| May 15, 2018
Rainy season update from Jitegemee
Ken receives a meal at Jitegemee
A few weeks ago, I sat in a mud-walled hut in Mjini slum in Machakos, listening to Rose, the grandmother of one of our high school students talk about the hardships she’s faced in trying to raise her grandchildren. The room was dimly lit by a small paraffin light – they don’t have electricity or running water. Rose shares her small room with her two young grandsons, Ken and Ben. Rain pounded on the tin roof, but wasn’t yet leaking through.
This frail little grandmother makes about $1-$2 per day selling vegetables, which she carries on her back through the streets of Machakos. She barely earns enough to cover rent and food for her family. Five of her six children have passed away, including the daughter who’d given birth to Ken, a student that Jitegemee has sponsored through high school.
It saddened me to hear the struggles that Rose and Ken have been through. But I also felt incredibly inspired by how hard they both were working toward a brighter and more sustainable future.
Ken, a tall, gentle young man, will graduate at the end of 2018 and has an excellent track record of academic success. He wants to study computer engineering at university and pursue a career in this field, which he says will allow him to support his grandmother and his younger brother, Ben. Jitegemee has “saved” him, he said. Now it’s his turn to save them.
I can’t begin to describe how proud I am of our students and all they’ve achieved. And I’m honored to lead our growing team that provides such vital support every day to these young people. A student like Ken might have given up hope for higher education after losing his mother in 2012. But our staff in Machakos helped him every step of the way, counseling him, tutoring him, and advocating for him, and finally purchasing the books, uniforms and other necessities that school requires. Our staff don’t see their work as a job. They see it as a calling. They respond to the needs of students like Ken any time of day, nearly every day of the week.
Over the past year, we’ve worked hard to strengthen all the services we provide. We’ve expanded our feeding program to serve a healthy breakfast in addition to lunch. We’ve provided extra lessons to students who are struggling with their studies, using educational software donated by one of our Kenyan board members. We’ve organized sports and arts days during the school breaks, to ensure our students’ education goes beyond the confines of the classroom. We’ve taken our students on field trips outside the town of Machakos, so they expand their horizons and understand that a whole world lies beyond.
In January, we were so excited to host Fulbright Specialist, Dr. Beverley Bell, a professor at Mt. Holyoke College in Massachusetts. With input from the Kenyan Ministry of Education and our teachers, Dr. Bell is helping us formalize and document our Rehabilitation Curriculum so that it can be formalized and shared with other programs like ours in Kenya.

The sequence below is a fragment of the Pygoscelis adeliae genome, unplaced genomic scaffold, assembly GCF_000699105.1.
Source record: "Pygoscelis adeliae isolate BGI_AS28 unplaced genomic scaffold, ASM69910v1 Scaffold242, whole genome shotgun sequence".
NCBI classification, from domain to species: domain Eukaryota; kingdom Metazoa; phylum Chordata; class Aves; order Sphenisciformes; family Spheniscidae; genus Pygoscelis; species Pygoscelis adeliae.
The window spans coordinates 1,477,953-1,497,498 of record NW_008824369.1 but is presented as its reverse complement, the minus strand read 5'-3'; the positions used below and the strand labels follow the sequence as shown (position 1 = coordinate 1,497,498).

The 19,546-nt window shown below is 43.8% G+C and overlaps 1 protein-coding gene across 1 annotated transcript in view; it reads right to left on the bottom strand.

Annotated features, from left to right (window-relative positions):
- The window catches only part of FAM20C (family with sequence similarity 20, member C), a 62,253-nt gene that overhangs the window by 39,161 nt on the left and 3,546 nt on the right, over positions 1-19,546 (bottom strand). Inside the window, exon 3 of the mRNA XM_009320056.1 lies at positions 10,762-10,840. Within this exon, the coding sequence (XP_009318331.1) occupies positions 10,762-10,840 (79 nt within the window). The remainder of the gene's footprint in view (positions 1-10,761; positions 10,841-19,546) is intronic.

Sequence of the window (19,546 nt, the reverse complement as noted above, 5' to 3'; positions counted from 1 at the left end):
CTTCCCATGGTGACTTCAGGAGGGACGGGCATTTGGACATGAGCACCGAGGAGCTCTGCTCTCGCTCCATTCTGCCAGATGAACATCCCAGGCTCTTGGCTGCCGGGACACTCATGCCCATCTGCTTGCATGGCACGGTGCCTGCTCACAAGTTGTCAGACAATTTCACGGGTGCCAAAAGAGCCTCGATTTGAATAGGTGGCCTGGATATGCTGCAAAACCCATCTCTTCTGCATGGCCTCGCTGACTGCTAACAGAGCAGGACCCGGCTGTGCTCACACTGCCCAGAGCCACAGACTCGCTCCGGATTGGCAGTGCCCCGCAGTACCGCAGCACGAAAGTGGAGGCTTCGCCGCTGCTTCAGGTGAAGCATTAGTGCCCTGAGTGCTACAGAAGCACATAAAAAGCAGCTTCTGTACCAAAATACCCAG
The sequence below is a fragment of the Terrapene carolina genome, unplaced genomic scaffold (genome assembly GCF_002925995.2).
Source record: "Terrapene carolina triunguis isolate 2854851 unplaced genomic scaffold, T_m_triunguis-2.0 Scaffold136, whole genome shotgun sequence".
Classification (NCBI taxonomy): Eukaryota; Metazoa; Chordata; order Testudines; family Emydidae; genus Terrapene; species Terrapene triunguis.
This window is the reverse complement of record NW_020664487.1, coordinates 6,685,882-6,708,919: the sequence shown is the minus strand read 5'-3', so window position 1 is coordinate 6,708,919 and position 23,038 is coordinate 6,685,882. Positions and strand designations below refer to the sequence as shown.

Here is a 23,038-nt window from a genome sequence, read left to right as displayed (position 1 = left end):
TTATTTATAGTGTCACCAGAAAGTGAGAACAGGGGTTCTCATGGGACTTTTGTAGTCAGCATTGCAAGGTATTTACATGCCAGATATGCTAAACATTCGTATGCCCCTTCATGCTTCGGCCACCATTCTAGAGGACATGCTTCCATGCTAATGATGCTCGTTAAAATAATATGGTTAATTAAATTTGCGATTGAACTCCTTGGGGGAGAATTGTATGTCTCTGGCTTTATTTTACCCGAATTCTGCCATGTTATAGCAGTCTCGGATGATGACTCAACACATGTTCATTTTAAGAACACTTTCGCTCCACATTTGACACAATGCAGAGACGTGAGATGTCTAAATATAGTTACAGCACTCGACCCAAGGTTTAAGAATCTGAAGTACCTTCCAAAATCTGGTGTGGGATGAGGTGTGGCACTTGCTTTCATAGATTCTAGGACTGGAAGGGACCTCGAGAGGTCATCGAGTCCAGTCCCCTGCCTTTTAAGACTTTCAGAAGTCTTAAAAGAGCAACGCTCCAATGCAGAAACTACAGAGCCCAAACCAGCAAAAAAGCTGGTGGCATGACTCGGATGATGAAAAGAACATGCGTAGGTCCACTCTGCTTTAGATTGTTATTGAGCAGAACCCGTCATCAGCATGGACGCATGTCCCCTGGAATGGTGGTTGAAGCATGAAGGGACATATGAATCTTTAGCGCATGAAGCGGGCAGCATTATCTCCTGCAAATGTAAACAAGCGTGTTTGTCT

We are also thrilled to welcome Jennifer Katiwa, a veteran educator who oversaw schools in Dadaab, one of the largest refugee camps in the world, as our new Kenyan Country Director. Jennifer will assume responsibility for much of the day-to-day operations in Machakos, freeing me up to turn my attention to strengthening our systems in the United States and implement a strategic plan for Jitegemee’s long-term future.
We’ve also laid the groundwork for some exciting new initiatives. To give just one example, we’re planning to open a “youth development hub” that will provide our students with job readiness skills, such as financial literacy and an understanding of how to use social media to promote their businesses. Our hub will also be a place for young entrepreneurs in Machakos to access new skills, the Internet and a co-working space.
Right now, we’re in the middle of Kenya’s rainy season. The rains have been heavy and some of the country has battled floods. We know, though, that these rains bring life and a harvest that will sustain the community during the dry season. Likewise, we know that the struggles that we experience every day alongside families like Rose and Ken will one day bear fruit in the lives of our children.
We are deeply grateful for the support so generously given by the Jitegemee family around the world. We could not do this work without you. If you have enough to eat in your own house, and something to spare, please consider donating to help children like Ken fulfill their dreams of education and a dignified, self-sustaining life. We currently support around 200 students in primary school, secondary school, vocational training and college, as well as offer vital services, including health care and income-generating skill building, to their guardians, all on a budget of $260,000. To learn more about our program, or view our 2017 annual report, please visit us at www.jitegemee.org.
Thank you, asante sana!
Ken and grandma Rose outside their home